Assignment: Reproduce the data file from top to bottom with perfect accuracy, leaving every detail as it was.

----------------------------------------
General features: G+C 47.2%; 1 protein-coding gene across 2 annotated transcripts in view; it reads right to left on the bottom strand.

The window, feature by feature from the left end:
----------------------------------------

General features: G+C 47.2%; 1 protein-coding gene across 2 annotated transcripts in view; it reads right to left on the bottom strand.

The window, feature by feature from the left end: